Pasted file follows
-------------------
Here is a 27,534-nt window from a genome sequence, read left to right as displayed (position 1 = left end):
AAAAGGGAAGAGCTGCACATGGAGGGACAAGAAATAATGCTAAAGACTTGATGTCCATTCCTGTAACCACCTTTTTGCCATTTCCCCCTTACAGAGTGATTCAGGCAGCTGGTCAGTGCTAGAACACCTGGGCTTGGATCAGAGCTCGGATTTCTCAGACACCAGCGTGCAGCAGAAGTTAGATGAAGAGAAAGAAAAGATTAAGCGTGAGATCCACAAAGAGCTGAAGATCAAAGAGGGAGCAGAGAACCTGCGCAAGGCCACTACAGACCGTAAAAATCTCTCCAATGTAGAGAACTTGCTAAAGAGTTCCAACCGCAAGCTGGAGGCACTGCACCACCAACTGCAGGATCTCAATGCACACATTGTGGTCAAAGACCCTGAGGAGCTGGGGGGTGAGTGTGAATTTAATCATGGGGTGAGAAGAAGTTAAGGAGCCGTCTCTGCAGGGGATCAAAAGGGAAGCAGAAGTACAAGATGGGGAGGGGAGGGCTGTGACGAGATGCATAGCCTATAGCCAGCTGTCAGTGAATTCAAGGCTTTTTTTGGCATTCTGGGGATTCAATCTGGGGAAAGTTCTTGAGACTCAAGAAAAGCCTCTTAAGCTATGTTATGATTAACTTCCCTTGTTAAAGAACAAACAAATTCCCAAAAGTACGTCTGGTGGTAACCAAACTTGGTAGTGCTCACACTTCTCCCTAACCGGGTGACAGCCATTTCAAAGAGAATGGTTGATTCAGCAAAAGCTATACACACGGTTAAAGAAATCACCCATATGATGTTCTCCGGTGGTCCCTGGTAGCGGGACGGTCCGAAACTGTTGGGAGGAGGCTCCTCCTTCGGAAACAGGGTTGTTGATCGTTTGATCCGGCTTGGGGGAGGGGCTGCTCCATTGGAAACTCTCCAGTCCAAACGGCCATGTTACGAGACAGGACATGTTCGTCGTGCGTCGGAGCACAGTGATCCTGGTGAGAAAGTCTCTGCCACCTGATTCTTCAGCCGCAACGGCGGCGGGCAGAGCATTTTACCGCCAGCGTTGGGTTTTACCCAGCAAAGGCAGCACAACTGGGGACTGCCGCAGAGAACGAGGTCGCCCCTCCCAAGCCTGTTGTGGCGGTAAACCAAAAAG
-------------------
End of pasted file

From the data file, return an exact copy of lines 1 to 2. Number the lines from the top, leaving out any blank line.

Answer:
Here is a 27,534-nt window from a genome sequence, read left to right as displayed (position 1 = left end):
AAAAGGGAAGAGCTGCACATGGAGGGACAAGAAATAATGCTAAAGACTTGATGTCCATTCCTGTAACCACCTTTTTGCCATTTCCCCCTTACAGAGTGATTCAGGCAGCTGGTCAGTGCTAGAACACCTGGGCTTGGATCAGAGCTCGGATTTCTCAGACACCAGCGTGCAGCAGAAGTTAGATGAAGAGAAAGAAAAGATTAAGCGTGAGATCCACAAAGAGCTGAAGATCAAAGAGGGAGCAGAGAACCTGCGCAAGGCCACTACAGACCGTAAAAATCTCTCCAATGTAGAGAACTTGCTAAAGAGTTCCAACCGCAAGCTGGAGGCACTGCACCACCAACTGCAGGATCTCAATGCACACATTGTGGTCAAAGACCCTGAGGAGCTGGGGGGTGAGTGTGAATTTAATCATGGGGTGAGAAGAAGTTAAGGAGCCGTCTCTGCAGGGGATCAAAAGGGAAGCAGAAGTACAAGATGGGGAGGGGAGGGCTGTGACGAGATGCATAGCCTATAGCCAGCTGTCAGTGAATTCAAGGCTTTTTTTGGCATTCTGGGGATTCAATCTGGGGAAAGTTCTTGAGACTCAAGAAAAGCCTCTTAAGCTATGTTATGATTAACTTCCCTTGTTAAAGAACAAACAAATTCCCAAAAGTACGTCTGGTGGTAACCAAACTTGGTAGTGCTCACACTTCTCCCTAACCGGGTGACAGCCATTTCAAAGAGAATGGTTGATTCAGCAAAAGCTATACACACGGTTAAAGAAATCACCCATATGATGTTCTCCGGTGGTCCCTGGTAGCGGGACGGTCCGAAACTGTTGGGAGGAGGCTCCTCCTTCGGAAACAGGGTTGTTGATCGTTTGATCCGGCTTGGGGGAGGGGCTGCTCCATTGGAAACTCTCCAGTCCAAACGGCCATGTTACGAGACAGGACATGTTCGTCGTGCGTCGGAGCACAGTGATCCTGGTGAGAAAGTCTCTGCCACCTGATTCTTCAGCCGCAACGGCGGCGGGCAGAGCATTTTACCGCCAGCGTTGGGTTTTACCCAGCAAAGGCAGCACAACTGGGGACTGCCGCAGAGAACGAGGTCGCCCCTCCCAAGCCTGTTGTGGCGGTAAACCAAAAAG